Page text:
A Lesson in Birds, Bees, Seeds & Flowers: Haiti Medical Mission Nov 23-25
A few years ago, Randy was on a holiday tour, and his guide began by saying, “To enjoy this tour, you’re going to need three things: the first is flexibility, the second is a sense of humour, and the third is patience. If you have that, we’re going to have a great time.”
He was thinking of this on Saturday when we showed up for our afternoon clinic with the elderly, set up by the local St Vincent de Paul society. We showed up at our clinic in Terrier Rouge to find about twenty seniors waiting for care… but no local staff and locked doors, which meant no pharmacy, no beds, no prescription pads and no electricity. And in about one minute, we had a new plan. We went into the open-air chapel and converted it into our own clinic. Irene led us in prayer and song, and Betty ran a wonderful stretching lesson. Then we broke off into pockets, and ran our clinic just as we would have in the proper facility. The elders began with the doctors, then moved to be treated by Irene and have their mobility assessed by Betty, and finished with the sacrament of the sick with Fr Duncan and Sr Merilise. The final patients were anointed by the light of a Samsung cellphone.
Patience, for some of us, has been a more challenging virtue. As there always are, there are logistical mix-ups, unexpected delays and all of the issues that arise with two cultures and languages trying to work together. But the greater challenge is to make peace with the fact that we will not see most of the fruit that will come of this mission. Much of it will be years from now. Alejandra, Betty-Jane, Lucette, Sr Gina and Sr Merilise had the opportunity to teach sex education in several classes in the schools in both communities. Alejandra was surprised and dispirited at how little information the older youth had about sexuality, reproduction and relationships. In this area, rates of young pregnancy are high, and as long as the topic of sex remains a taboo, it’s difficult to imagine much change. Teachers believe that it is the parents’ job to teach children the birds and the bees, and the parents won’t. But our team certainly did, and concluded each presentation with a discussion about preventing abuse, and rousing chants of “Non c’est non!” (No means no). And while we pray that the youth never need to put this mantra to use, we know that we have planted seeds of self-respect and the courage to speak up if they are sexually harassed. As Julia Cameron writes in her book Blessings, “In the present we find the flowers of what we’ve been and the seeds of what we are becoming.”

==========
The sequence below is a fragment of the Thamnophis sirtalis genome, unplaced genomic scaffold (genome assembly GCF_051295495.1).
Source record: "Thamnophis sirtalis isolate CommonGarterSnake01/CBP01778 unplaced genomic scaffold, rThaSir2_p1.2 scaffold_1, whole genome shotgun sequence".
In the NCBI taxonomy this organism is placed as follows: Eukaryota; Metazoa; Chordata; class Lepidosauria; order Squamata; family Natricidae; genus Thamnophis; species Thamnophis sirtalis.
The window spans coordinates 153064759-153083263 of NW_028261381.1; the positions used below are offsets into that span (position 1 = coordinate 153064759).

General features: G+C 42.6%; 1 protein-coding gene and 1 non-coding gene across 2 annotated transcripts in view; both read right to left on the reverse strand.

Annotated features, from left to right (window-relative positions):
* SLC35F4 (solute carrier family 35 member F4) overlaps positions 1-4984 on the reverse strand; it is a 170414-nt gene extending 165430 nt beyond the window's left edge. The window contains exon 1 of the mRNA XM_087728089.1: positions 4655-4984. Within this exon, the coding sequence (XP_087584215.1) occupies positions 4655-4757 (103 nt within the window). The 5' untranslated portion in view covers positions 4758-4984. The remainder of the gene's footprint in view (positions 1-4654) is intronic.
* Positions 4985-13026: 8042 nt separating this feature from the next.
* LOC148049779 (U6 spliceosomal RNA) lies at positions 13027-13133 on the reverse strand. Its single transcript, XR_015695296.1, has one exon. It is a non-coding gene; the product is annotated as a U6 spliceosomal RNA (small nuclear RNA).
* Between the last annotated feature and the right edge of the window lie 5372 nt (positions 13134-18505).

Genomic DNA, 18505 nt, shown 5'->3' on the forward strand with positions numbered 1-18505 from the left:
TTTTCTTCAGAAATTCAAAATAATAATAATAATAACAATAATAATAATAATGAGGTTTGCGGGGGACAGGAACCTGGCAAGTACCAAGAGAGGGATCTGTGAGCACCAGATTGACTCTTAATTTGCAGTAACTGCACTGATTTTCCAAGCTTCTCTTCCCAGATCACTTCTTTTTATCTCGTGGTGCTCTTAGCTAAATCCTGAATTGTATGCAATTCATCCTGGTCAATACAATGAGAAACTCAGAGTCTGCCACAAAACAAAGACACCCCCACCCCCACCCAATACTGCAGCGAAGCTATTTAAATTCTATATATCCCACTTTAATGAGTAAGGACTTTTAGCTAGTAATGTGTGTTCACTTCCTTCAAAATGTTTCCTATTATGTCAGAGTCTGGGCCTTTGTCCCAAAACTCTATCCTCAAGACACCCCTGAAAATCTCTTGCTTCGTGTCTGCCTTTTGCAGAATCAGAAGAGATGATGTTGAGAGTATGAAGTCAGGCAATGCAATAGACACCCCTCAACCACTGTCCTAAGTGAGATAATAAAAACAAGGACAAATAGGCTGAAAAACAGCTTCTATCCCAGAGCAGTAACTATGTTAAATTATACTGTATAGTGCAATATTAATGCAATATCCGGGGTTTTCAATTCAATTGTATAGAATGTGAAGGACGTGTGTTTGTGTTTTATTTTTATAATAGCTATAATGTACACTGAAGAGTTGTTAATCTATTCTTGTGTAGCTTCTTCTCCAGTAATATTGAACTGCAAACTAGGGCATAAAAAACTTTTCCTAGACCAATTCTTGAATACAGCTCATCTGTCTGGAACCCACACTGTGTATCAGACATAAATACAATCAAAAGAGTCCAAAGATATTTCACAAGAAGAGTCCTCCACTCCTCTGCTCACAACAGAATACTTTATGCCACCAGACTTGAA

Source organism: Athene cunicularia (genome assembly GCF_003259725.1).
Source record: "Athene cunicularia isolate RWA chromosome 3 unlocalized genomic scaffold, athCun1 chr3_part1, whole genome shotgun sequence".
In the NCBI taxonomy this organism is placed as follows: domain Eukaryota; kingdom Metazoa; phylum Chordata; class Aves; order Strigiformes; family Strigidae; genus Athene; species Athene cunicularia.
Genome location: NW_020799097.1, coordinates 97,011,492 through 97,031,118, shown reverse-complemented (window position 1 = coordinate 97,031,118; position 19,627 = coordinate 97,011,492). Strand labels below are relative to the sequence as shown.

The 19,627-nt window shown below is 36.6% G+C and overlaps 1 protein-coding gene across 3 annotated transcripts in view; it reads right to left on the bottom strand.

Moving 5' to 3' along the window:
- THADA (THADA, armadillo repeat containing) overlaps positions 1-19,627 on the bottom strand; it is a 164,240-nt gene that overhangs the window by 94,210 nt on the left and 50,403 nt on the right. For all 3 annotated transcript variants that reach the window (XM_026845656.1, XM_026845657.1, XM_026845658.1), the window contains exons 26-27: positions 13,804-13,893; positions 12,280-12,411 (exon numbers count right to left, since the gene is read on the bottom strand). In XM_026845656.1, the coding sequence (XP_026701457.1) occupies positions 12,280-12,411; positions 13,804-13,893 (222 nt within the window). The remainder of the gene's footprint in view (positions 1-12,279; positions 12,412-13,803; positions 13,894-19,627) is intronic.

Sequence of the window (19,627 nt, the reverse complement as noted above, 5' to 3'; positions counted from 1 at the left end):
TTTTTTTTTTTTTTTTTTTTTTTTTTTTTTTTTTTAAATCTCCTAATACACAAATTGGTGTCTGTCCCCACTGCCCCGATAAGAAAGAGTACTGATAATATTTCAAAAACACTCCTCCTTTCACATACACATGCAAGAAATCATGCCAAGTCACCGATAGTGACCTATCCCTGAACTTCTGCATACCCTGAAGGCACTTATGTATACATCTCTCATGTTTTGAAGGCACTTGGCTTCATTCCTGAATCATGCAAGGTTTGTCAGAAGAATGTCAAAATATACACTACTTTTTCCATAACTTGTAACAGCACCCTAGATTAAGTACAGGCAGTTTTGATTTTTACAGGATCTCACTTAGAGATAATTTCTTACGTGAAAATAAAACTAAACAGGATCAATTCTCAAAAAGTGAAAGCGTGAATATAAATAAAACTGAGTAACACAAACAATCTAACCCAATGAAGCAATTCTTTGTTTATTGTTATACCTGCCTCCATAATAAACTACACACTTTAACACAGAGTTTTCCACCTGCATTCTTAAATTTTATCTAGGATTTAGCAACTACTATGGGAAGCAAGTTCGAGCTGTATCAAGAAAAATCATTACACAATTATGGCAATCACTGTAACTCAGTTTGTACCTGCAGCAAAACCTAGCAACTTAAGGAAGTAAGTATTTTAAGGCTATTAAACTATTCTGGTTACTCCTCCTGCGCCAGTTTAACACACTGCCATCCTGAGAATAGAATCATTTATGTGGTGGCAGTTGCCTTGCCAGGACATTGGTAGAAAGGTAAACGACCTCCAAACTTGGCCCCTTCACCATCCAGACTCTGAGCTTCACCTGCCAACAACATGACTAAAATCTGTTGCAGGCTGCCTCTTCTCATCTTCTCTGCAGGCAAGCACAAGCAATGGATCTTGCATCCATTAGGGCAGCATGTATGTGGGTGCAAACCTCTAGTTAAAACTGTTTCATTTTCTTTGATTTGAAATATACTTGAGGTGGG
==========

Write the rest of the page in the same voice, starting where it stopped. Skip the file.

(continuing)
|Non c'est non!|
And we have also been blessed to meet some “flowers” who have bloomed from hard work and the patience of Chalice sponsors. We’ve met Kerline, Jennica and Garrison, Jefferson, all who are now in second year university (the women in nursing, the men in civil engineering) and all of whom have been sponsored through Chalice since they were little children. They thanked us, representatives of their sponsors, for giving them their education and allowing them to be, as Garrison put it, “human beings.” The two nurses want to serve their community, where there is such a lack of medical resources. The two civil engineers want to rebuild a country that is still reeling from the earthquake eight years ago. With young people like these students at the helm, the country will look very different in 10 years’ time. When Sr Gina arrived in this community in the 1970s, there were no schools that went higher than Grade 6. If this community can advance that far in 40 years, there is reason for hope in Haiti.
And if it hasn’t been clear from this blog so far, we’ve no shortage of a sense of humour on this trip. Sr Merilise and Ed were conducting community health checkups, and as they approached one home, they heard a dog barking. Ed balked, but Sister marched ahead and got the family to deal with the dog. Where did they put him? The roof, of course. Ed thanked Sr Merilise for her bravery, and her response was, “Non c’est non!”